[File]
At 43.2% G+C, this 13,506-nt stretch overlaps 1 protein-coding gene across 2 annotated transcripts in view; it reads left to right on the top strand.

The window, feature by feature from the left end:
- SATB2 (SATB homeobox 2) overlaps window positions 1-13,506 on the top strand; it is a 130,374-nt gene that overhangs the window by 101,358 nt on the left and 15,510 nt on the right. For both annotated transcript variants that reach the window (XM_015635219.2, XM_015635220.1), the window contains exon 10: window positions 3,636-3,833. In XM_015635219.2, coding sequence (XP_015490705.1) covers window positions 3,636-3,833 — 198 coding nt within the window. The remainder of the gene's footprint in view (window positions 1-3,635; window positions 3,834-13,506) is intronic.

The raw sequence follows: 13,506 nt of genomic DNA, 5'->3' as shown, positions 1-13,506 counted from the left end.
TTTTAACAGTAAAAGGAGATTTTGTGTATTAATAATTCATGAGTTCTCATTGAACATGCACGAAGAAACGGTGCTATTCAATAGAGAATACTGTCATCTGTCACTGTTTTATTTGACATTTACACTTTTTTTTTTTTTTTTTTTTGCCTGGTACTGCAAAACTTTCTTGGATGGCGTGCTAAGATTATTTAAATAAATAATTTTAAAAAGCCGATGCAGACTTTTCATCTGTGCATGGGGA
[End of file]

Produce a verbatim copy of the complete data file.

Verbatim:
At 43.2% G+C, this 13,506-nt stretch overlaps 1 protein-coding gene across 2 annotated transcripts in view; it reads left to right on the top strand.

The window, feature by feature from the left end:
- SATB2 (SATB homeobox 2) overlaps window positions 1-13,506 on the top strand; it is a 130,374-nt gene that overhangs the window by 101,358 nt on the left and 15,510 nt on the right. For both annotated transcript variants that reach the window (XM_015635219.2, XM_015635220.1), the window contains exon 10: window positions 3,636-3,833. In XM_015635219.2, coding sequence (XP_015490705.1) covers window positions 3,636-3,833 — 198 coding nt within the window. The remainder of the gene's footprint in view (window positions 1-3,635; window positions 3,834-13,506) is intronic.

The raw sequence follows: 13,506 nt of genomic DNA, 5'->3' as shown, positions 1-13,506 counted from the left end.
TTTTAACAGTAAAAGGAGATTTTGTGTATTAATAATTCATGAGTTCTCATTGAACATGCACGAAGAAACGGTGCTATTCAATAGAGAATACTGTCATCTGTCACTGTTTTATTTGACATTTACACTTTTTTTTTTTTTTTTTTTTGCCTGGTACTGCAAAACTTTCTTGGATGGCGTGCTAAGATTATTTAAATAAATAATTTTAAAAAGCCGATGCAGACTTTTCATCTGTGCATGGGGA